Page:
The next surprise awaited us at Lago de Desierto: The ferry is broken and probably won't go today... You might have to overnight on this side of the lake somehow... No there is no beds for rent. No idea where you can sleep...
We were very happy when the ferry arrived in the end to take us to the other side and a bus to El Chalten.
El Chalten is a nice little touristy town and considered Argentina’s Trekking-Mekka. We enjoyed the Argentinian beef, the local beer and the overall availability of everything a tourist wishes for.
We did two beautiful day trips around Cerro Fitz Roy before heading on to El Calafate.
El Calafate, another little town catering for tourists. We only tackled the main attraction: Perito Moreno (and some more Argentinian beef).
The glacier Porito Moreno is an amazing white tongue of ice and snow, stretching out of the southern glacial field into a beautiful lake in Argentina.
The 60m high ice wall is a stunning sight, but the sound track makes it even more impressive. The glacier is creaking and rumbling, as it slowly melts in the sunshine. Hundreds of spectators don't take their eyes of it, waiting for the moment when once again one of the ice towers tumbles in to the water.
The next day we took a bus back to Chile, but this time to the part of Patagonia south of the huge glacial field, that forbids overland travel from northern to southern Patagonia in Chile. We arrived in Punta Arenas, Chilean Patagonia's capital.
Near to Punta Arenas we had a very special encounter with Patagonia's wild life. We visited Isla Magdalena, a penguin colony about an hours boat ride from Punta Arenas.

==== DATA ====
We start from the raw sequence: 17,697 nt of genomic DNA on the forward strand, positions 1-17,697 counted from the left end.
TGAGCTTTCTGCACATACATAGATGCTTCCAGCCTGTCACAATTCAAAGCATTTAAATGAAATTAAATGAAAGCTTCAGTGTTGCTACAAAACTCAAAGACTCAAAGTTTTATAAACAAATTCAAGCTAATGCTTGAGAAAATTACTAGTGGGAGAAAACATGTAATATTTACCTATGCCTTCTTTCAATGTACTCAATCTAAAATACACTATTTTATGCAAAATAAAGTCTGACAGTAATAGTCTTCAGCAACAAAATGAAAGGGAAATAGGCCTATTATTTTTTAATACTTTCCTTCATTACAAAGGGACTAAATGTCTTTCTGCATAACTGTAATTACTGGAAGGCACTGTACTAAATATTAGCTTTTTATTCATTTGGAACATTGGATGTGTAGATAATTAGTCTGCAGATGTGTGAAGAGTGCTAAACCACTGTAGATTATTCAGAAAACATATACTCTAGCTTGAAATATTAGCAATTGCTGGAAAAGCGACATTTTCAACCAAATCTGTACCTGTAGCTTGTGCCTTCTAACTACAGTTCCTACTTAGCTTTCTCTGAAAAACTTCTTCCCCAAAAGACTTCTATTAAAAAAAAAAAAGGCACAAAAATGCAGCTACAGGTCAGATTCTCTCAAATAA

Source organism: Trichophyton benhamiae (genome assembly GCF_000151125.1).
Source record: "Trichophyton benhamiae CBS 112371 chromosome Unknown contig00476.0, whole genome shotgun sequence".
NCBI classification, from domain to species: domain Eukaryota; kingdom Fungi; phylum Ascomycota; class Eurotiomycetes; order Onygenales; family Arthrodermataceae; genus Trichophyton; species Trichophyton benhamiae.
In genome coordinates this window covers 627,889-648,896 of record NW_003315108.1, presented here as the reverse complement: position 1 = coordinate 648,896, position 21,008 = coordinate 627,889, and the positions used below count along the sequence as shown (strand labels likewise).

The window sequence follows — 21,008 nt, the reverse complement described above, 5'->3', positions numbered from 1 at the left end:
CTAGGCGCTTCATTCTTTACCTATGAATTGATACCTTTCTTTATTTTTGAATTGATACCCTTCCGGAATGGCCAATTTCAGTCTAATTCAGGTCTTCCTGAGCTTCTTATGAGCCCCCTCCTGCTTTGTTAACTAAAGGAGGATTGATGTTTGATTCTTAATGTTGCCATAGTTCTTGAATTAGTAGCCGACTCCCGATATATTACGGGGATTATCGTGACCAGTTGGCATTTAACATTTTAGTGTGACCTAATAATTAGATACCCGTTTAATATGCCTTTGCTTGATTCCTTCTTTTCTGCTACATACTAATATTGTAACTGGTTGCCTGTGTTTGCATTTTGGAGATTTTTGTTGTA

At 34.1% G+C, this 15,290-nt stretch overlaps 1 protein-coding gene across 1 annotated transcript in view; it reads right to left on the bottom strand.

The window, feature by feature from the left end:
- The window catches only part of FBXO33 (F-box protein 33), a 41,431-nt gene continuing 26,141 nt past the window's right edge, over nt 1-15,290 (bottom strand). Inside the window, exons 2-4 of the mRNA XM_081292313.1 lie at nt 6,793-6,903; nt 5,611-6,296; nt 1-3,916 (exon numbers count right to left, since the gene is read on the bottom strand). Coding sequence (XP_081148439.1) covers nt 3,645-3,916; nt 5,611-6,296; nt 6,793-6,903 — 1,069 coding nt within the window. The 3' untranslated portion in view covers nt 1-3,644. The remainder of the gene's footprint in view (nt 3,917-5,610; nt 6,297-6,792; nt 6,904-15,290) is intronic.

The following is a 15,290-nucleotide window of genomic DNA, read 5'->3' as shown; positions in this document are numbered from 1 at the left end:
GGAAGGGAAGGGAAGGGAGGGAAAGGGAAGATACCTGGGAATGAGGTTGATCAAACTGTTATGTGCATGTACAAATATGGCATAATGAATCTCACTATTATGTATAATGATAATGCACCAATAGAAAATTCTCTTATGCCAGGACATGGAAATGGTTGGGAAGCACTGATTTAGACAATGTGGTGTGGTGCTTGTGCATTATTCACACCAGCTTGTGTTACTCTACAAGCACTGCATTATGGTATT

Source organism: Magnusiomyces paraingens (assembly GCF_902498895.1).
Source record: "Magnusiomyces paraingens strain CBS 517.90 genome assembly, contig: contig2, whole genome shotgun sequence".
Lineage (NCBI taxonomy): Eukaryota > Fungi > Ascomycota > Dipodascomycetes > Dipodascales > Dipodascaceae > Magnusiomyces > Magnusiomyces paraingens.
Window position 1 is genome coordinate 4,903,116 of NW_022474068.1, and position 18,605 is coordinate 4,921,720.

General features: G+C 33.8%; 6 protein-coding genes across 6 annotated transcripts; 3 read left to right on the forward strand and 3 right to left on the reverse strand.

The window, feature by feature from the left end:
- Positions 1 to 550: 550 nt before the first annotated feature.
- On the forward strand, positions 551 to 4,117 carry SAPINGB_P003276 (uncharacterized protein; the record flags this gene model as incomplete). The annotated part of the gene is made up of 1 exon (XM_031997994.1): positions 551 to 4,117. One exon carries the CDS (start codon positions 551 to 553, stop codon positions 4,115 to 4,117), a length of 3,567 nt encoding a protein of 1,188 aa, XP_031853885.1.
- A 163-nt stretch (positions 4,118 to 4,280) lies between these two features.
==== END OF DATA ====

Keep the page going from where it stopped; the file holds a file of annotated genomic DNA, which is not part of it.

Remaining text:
On Isla Magdalena we could chatter away with the approximately 60'000 couples of Magellan Penguins that stay there to breed in the summer, before heading north to Brazil to spend the winter in warmer waters.
After a few days in Punta Arenas we boarded a Broom ferry to Isla Navarino, the southernmost point of our travels. On the 30h cruise through Patagonia's channels. We enjoyed the ever changing scenery, green hills, rocky cliffs, a labyrinth of waterways and in between a handful of startling blue glaciers.
The wild life delivered further entertainment; penguins, seals and sea birds abound. And as a highlight, Myriam saw a black and very big fish. Ah, not a fish, it was a mammal indeed! Sadly it was gone within a few seconds, so that Andreas didn't get more than a glimpse of it's back.
Puerto Williams on Isla Navarino is about 20km south of Ushuaia in Argentina, which claims the title "World's southernmost town"... It's mainly a naval base plus civilian appendage, a few fisherman and approximately three B&B's. There is not much to see, but the world's southernmost yacht club and a beautiful museum about the indigenous. The life of these people wheeled around the fire that kept them alive in this freezing landscape. When Magellan upon discovering these islands saw their fires from afar, he called them Tierra de Fuego, "Land of Fire".